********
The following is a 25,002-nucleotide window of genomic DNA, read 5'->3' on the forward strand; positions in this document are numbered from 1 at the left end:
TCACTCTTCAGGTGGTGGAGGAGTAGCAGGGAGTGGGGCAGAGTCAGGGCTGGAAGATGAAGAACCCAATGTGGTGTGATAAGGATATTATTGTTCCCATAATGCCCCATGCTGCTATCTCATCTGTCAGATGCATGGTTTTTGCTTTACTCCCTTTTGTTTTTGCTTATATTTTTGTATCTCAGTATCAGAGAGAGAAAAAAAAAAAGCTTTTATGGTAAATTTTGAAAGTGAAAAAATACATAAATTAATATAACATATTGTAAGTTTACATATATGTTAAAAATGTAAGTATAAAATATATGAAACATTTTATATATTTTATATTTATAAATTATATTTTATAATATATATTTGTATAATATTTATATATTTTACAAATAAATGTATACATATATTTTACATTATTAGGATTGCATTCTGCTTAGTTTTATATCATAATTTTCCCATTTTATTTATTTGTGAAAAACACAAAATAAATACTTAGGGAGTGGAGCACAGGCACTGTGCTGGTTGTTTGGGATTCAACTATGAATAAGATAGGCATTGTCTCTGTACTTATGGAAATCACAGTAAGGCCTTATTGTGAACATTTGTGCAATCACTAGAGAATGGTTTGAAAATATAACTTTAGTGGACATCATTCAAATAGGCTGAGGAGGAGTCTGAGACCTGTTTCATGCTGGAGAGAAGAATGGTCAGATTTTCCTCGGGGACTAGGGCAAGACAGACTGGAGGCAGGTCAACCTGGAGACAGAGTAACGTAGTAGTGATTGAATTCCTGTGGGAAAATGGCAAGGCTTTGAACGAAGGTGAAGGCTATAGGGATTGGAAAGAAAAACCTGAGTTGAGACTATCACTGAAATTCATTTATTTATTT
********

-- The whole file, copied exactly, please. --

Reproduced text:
The following is a 25,002-nucleotide window of genomic DNA, read 5'->3' on the forward strand; positions in this document are numbered from 1 at the left end:
TCACTCTTCAGGTGGTGGAGGAGTAGCAGGGAGTGGGGCAGAGTCAGGGCTGGAAGATGAAGAACCCAATGTGGTGTGATAAGGATATTATTGTTCCCATAATGCCCCATGCTGCTATCTCATCTGTCAGATGCATGGTTTTTGCTTTACTCCCTTTTGTTTTTGCTTATATTTTTGTATCTCAGTATCAGAGAGAGAAAAAAAAAAAGCTTTTATGGTAAATTTTGAAAGTGAAAAAATACATAAATTAATATAACATATTGTAAGTTTACATATATGTTAAAAATGTAAGTATAAAATATATGAAACATTTTATATATTTTATATTTATAAATTATATTTTATAATATATATTTGTATAATATTTATATATTTTACAAATAAATGTATACATATATTTTACATTATTAGGATTGCATTCTGCTTAGTTTTATATCATAATTTTCCCATTTTATTTATTTGTGAAAAACACAAAATAAATACTTAGGGAGTGGAGCACAGGCACTGTGCTGGTTGTTTGGGATTCAACTATGAATAAGATAGGCATTGTCTCTGTACTTATGGAAATCACAGTAAGGCCTTATTGTGAACATTTGTGCAATCACTAGAGAATGGTTTGAAAATATAACTTTAGTGGACATCATTCAAATAGGCTGAGGAGGAGTCTGAGACCTGTTTCATGCTGGAGAGAAGAATGGTCAGATTTTCCTCGGGGACTAGGGCAAGACAGACTGGAGGCAGGTCAACCTGGAGACAGAGTAACGTAGTAGTGATTGAATTCCTGTGGGAAAATGGCAAGGCTTTGAACGAAGGTGAAGGCTATAGGGATTGGAAAGAAAAACCTGAGTTGAGACTATCACTGAAATTCATTTATTTATTT